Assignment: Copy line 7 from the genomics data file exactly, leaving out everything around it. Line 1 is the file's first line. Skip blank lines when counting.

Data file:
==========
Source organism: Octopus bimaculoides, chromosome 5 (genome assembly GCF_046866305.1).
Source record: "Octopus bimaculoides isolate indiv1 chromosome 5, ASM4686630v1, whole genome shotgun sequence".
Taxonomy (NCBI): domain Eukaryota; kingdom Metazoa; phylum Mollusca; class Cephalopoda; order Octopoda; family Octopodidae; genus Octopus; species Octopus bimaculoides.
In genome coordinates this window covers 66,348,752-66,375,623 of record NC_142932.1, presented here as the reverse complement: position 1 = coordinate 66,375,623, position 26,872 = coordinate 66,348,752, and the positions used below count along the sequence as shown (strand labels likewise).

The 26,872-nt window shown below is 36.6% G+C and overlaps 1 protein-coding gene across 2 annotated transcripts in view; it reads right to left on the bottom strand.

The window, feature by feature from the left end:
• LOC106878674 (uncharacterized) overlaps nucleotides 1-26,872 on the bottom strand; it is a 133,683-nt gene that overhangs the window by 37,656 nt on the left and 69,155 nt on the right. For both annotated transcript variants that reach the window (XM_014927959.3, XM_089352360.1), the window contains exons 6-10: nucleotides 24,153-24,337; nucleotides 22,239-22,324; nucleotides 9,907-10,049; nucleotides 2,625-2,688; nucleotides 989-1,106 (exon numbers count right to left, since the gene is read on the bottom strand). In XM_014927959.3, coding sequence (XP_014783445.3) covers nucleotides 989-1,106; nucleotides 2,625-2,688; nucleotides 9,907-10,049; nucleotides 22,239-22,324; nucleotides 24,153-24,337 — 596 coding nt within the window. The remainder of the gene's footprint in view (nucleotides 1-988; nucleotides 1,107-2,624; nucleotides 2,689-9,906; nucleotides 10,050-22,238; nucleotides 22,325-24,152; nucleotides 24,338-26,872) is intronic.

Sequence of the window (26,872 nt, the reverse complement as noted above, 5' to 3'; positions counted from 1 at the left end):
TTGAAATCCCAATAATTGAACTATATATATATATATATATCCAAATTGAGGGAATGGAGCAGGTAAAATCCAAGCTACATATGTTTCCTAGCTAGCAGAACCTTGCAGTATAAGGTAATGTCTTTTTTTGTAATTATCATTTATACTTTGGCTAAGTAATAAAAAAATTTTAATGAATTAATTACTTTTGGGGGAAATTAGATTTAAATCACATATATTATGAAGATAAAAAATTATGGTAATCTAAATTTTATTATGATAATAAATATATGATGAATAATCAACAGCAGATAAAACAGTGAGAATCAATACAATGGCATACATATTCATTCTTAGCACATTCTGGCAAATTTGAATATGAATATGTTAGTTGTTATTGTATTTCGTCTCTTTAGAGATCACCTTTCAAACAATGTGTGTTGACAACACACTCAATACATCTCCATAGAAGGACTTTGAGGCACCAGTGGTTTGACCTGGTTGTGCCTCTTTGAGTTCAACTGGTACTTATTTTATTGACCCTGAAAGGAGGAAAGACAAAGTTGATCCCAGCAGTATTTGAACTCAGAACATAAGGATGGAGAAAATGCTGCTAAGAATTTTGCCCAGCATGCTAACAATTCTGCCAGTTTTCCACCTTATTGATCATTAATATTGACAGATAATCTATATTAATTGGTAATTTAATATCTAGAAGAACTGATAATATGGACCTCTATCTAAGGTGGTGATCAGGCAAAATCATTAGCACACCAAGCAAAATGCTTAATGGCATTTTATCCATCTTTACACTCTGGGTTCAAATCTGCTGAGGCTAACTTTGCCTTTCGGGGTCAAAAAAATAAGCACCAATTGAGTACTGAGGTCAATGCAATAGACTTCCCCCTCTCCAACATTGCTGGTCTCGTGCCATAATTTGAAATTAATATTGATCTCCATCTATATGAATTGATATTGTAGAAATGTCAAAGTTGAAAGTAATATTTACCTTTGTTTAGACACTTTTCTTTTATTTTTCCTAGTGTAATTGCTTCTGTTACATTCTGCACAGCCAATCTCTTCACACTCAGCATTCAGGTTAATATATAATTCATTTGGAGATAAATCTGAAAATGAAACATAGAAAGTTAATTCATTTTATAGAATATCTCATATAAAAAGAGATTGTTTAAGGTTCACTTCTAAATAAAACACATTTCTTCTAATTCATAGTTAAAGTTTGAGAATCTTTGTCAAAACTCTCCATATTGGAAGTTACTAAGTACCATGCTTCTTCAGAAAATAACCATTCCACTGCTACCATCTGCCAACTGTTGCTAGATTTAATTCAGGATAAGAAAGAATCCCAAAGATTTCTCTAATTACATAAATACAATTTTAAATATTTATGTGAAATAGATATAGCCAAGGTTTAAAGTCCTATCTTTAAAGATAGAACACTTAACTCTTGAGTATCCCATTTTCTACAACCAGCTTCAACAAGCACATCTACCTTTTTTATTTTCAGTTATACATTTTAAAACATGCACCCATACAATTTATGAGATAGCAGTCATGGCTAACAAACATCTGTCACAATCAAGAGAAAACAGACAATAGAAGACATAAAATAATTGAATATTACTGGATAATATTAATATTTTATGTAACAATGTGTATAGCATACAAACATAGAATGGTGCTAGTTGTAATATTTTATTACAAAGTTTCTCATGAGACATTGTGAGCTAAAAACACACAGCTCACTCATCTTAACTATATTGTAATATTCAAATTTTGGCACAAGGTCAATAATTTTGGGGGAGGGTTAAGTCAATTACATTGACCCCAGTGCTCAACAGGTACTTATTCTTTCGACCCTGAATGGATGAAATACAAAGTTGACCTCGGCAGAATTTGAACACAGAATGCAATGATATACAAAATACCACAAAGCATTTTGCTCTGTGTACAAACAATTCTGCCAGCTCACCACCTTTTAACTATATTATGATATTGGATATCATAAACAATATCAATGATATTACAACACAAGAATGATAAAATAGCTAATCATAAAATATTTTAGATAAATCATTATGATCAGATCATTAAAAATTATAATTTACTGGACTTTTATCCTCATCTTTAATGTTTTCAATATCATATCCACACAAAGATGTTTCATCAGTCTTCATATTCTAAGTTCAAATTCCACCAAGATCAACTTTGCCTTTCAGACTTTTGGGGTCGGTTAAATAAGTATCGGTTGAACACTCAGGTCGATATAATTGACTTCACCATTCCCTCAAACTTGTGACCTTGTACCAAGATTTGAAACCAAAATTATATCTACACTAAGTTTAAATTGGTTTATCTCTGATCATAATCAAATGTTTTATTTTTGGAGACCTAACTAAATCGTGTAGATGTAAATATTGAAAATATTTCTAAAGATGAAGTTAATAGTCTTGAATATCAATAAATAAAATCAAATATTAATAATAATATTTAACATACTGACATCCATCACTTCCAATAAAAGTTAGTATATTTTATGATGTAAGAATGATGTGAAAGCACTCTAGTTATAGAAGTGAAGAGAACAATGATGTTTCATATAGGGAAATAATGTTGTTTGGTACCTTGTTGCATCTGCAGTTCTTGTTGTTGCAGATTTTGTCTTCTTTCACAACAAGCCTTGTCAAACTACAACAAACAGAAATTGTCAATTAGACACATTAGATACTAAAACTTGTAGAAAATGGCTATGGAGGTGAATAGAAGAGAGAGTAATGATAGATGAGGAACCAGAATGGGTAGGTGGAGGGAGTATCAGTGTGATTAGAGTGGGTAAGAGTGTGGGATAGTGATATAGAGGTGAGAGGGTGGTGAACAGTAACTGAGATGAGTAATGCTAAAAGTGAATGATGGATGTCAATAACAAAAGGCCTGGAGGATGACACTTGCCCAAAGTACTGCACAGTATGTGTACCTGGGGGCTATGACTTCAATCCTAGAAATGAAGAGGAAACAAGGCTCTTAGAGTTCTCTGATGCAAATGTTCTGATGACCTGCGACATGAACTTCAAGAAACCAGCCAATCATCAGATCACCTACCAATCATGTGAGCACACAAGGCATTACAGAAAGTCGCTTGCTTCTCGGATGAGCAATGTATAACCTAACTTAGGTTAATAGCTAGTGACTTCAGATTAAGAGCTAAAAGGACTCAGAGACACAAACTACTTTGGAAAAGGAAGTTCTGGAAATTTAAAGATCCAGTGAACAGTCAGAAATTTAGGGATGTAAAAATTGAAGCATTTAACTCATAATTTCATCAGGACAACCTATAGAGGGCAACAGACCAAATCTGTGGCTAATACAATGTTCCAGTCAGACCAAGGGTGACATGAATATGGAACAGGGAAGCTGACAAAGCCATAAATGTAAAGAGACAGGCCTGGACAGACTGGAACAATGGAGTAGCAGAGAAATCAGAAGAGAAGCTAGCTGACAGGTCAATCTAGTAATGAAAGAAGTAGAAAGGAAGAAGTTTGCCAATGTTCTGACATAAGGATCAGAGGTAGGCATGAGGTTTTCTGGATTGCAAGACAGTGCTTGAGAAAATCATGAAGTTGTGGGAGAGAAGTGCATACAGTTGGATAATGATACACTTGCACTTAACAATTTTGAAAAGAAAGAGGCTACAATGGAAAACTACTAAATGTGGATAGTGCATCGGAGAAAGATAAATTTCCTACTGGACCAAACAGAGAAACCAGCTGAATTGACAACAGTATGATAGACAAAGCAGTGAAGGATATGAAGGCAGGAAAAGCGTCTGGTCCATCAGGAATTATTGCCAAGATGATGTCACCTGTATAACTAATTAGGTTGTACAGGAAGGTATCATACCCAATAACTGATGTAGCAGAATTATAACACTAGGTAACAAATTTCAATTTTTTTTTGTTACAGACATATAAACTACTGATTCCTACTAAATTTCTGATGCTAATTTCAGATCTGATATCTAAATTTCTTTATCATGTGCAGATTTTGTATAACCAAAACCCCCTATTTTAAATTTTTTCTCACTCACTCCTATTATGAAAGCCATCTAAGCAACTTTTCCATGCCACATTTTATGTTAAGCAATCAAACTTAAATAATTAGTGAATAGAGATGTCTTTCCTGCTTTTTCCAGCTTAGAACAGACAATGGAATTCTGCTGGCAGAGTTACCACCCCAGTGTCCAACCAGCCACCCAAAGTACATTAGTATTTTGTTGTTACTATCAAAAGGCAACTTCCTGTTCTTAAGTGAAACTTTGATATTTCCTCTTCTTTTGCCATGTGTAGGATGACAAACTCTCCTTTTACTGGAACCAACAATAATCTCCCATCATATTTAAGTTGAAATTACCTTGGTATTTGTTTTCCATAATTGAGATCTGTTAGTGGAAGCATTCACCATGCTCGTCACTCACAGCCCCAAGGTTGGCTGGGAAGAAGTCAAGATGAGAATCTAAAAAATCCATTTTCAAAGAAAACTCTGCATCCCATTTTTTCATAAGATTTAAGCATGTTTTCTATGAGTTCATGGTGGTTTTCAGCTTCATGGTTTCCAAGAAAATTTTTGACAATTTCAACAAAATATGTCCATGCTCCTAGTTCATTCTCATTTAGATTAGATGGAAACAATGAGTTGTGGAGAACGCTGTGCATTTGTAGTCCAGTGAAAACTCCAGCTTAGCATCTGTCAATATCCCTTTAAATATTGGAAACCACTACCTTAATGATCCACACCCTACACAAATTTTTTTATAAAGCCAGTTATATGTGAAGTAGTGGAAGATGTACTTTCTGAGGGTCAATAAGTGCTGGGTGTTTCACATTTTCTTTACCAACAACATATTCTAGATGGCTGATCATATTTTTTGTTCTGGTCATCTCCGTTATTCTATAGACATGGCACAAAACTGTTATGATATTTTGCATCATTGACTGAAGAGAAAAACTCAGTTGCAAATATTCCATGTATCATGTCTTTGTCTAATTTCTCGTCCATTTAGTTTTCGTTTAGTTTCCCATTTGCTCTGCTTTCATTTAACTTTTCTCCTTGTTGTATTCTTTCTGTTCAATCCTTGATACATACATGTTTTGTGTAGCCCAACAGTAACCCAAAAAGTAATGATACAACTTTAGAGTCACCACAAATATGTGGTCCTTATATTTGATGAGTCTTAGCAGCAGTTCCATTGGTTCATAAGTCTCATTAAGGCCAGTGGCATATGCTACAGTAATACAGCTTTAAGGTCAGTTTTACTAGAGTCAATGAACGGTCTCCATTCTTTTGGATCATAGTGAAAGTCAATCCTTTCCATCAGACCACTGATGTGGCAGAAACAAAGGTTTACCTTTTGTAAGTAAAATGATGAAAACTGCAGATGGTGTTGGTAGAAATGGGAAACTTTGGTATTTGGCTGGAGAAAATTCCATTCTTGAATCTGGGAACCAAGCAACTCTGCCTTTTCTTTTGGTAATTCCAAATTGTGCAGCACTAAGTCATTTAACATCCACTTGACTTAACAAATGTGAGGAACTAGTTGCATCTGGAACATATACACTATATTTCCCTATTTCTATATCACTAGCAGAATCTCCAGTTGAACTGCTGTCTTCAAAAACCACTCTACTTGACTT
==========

• LOC106878674 (uncharacterized) overlaps nucleotides 1-26,872 on the bottom strand; it is a 133,683-nt gene that overhangs the window by 37,656 nt on the left and 69,155 nt on the right. For both annotated transcript variants that reach the window (XM_014927959.3, XM_089352360.1), the window contains exons 6-10: nucleotides 24,153-24,337; nucleotides 22,239-22,324; nucleotides 9,907-10,049; nucleotides 2,625-2,688; nucleotides 989-1,106 (exon numbers count right to left, since the gene is read on the bottom strand). In XM_014927959.3, coding sequence (XP_014783445.3) covers nucleotides 989-1,106; nucleotides 2,625-2,688; nucleotides 9,907-10,049; nucleotides 22,239-22,324; nucleotides 24,153-24,337 — 596 coding nt within the window. The remainder of the gene's footprint in view (nucleotides 1-988; nucleotides 1,107-2,624; nucleotides 2,689-9,906; nucleotides 10,050-22,238; nucleotides 22,325-24,152; nucleotides 24,338-26,872) is intronic.